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Pakistan Court Convicts Ex-PM Khan, Wife of Unlawful Marriage

Pakistan Court Convicts Ex-PM Khan, Wife of Unlawful Marriage
Pakistan Court Convicts Ex-PM Khan, Wife of Unlawful Marriage

A court in Pakistan sentenced former prime minister Imran Khan and his wife to seven years in prison Saturday after finding them guilty of a marriage law violation in 2018.

The disputed ruling ahead of national elections on Thursday marked the third conviction against Khan this week and the fourth since he was removed from power through an opposition parliamentary vote of no-confidence in April 2022.

The judge announced the verdict after concluding a hearing inside a high-security prison near Islamabad, where Khan is incarcerated. The court also fined the 71-year-old former Pakistani leader and his wife, Bushra Bibi, $1,800 each.

The judgment read that the complainant “has been able to prove that the respondents have gone through an unlawful marriage ceremony …with dishonest and fraudulent intention.”

Bibi was accused of not completing the waiting period mandated by Islam, called “iddat,” after divorcing her previous husband and marrying Khan in 2018, months before he was elected prime minister. Her son from her previous marriage brought up the criminal complaint against her.

The former first lady rejected the charges as baseless and politically motivated to malign her husband.

Khan’s Pakistan Tehreek-e-Insaf, or PTI, party rejected Saturday’s conviction as “ridiculous” and part of the ongoing political persecution of its leader.

“After hours of rushed hearings at court, no cross-examination of witnesses, and no due process — a mockery of the law,” the PTI said.

“With the way these trials are being conducted, there will be a huge question mark on the February 8 elections. This is a test case for Pakistan’s higher judiciary,” the statement said.

Legal experts and independent analysts denounced the ruling.

Reema Omer, a legal South Asia adviser at the Geneva-based International Commission of Jurists, called the judgment “shameful and a travesty of justice, human rights.”

“Horrifying the State stooped this low seemingly just to humiliate Imran Khan, Bushra Bibi,” she wrote on social media platform X.

The state in Pakistan refers to the powerful military that Khan alleges is behind scores of frivolous charges against him after orchestrating his ouster from power.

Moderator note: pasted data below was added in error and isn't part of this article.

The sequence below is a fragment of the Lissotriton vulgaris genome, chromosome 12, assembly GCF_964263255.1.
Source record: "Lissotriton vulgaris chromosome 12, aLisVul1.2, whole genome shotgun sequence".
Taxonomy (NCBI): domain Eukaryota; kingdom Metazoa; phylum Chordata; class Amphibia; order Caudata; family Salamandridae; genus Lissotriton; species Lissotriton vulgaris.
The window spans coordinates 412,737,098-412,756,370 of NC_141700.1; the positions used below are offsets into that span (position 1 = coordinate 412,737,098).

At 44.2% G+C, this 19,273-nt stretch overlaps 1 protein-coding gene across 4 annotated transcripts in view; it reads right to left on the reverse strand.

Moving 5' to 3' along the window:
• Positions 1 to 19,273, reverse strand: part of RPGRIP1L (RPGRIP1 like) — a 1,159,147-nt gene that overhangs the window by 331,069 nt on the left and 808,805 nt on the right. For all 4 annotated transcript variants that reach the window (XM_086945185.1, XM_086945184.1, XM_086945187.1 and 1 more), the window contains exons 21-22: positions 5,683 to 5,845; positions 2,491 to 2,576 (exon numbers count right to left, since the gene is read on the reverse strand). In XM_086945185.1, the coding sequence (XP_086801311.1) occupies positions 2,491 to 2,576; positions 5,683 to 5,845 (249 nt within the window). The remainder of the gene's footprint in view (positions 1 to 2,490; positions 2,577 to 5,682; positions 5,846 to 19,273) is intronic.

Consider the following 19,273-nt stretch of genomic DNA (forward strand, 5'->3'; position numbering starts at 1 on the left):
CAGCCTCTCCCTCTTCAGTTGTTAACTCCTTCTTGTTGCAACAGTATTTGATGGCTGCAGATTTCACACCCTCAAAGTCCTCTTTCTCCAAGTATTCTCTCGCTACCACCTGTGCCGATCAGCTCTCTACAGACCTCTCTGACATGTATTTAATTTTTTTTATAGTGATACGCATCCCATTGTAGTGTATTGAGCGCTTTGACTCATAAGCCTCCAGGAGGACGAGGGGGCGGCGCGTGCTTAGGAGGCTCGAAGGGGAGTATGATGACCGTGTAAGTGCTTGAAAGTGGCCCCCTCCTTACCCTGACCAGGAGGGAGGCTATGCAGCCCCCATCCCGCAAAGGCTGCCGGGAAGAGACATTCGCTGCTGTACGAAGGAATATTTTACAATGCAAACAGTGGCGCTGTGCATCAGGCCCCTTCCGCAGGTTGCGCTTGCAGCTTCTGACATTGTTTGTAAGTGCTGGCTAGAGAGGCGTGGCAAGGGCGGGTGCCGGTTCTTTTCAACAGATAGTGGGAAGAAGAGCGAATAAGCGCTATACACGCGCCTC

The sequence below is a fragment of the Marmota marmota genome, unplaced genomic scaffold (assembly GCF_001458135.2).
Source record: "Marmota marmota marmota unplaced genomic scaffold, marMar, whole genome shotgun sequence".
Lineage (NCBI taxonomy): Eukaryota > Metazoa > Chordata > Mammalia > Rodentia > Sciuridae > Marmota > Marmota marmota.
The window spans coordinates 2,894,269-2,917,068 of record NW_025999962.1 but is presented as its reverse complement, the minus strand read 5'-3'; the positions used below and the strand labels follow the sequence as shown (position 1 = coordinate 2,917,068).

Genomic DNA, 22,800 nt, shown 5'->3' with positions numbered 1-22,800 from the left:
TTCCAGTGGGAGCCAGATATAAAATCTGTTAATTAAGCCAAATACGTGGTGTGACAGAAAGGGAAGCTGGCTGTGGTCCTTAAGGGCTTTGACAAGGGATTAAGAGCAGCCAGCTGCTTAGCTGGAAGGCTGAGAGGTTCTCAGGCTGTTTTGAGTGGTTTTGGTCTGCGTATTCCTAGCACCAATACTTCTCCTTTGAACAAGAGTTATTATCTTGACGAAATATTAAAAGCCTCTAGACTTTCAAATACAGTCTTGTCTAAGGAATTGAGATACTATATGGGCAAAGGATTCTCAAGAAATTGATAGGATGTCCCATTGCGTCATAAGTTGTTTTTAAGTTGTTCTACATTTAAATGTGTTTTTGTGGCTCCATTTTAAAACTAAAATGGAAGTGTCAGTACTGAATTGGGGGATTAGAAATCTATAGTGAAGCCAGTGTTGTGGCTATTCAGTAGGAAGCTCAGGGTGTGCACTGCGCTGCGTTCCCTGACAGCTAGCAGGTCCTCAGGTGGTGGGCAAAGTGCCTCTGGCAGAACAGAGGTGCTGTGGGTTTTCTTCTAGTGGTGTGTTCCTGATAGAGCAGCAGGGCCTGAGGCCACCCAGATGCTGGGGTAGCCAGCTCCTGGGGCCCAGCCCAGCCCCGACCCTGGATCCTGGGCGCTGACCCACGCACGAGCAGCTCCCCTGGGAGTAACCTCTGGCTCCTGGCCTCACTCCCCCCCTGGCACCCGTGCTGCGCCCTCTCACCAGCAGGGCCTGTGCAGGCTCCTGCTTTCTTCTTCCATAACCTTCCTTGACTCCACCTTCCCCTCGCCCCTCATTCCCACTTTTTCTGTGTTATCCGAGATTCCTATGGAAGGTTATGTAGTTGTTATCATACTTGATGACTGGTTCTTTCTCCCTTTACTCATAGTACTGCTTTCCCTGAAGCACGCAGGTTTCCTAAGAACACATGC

Omer said the marriage lawsuit “has cast a blow to women’s right to dignity and privacy, as well as their freedom to make decisions about divorce and marriage without fear of being dragged in court.”

Michael Kugelman, director at Wilson Center’s South Asia Institute, told VOA the convictions against Khan could further boost his party standing in the upcoming polls.

“There’s one thing that makes this latest sentence stand out from earlier ones: assuming the military pushed for this move, it could be a political ploy to anger religious constituencies and get them to turn on PTI during the polls,” Kugelman said in his written comments.

“These jail sentences, now coming in hot and heavy as the election draws closer, are meant to send a tough message to Khan and demoralize his base. In reality these moves will amplify the victimization narrative that Khan has long articulated and further galvanize his supporters,” Kugelman said.

Abdul Basit, an associate research fellow at the Singapore-based International Center for Political Violence and Terrorism Research, cautioned that the “personalization of politics” would harm everyone in Pakistan in the future.

“Today’s verdict is a new low, even by Pakistani standards. It is mind-boggling to imagine that the state would stoop this low to humiliate Khan,” Basit wrote on X.

Earlier this week, Khan was sentenced to 10 years on charges of leaking state secrets while in office, and 14 years along with his wife for allegedly retaining and selling state gifts during his nearly four-year term in office.

Khan, a cricket hero-turned-politician, denied any wrongdoing. He accused the military of having dislodged him from power in collusion with the United States to punish him for pushing Pakistan to have a foreign policy free of American influence.

Officials in Washington and Islamabad rejected the charges.

The ousted prime minister was convicted of corruption and sentenced to a three-year jail term last August. Khan also has been disqualified from holding public office or contesting an election under election laws that bar convicts from standing.

His wife has been held in a room at his hilltop residence outside Islamabad to serve her sentence.

Analysts said Khan’s repeated recent sentencing and ongoing state crackdowns on his party workers and election candidates are all aimed at blocking his return to power.

Despite being seen as the most persecuted party, recent public opinion polls show that Khan remains Pakistan’s most popular politician, with his PTI rated as the most significant national political party.

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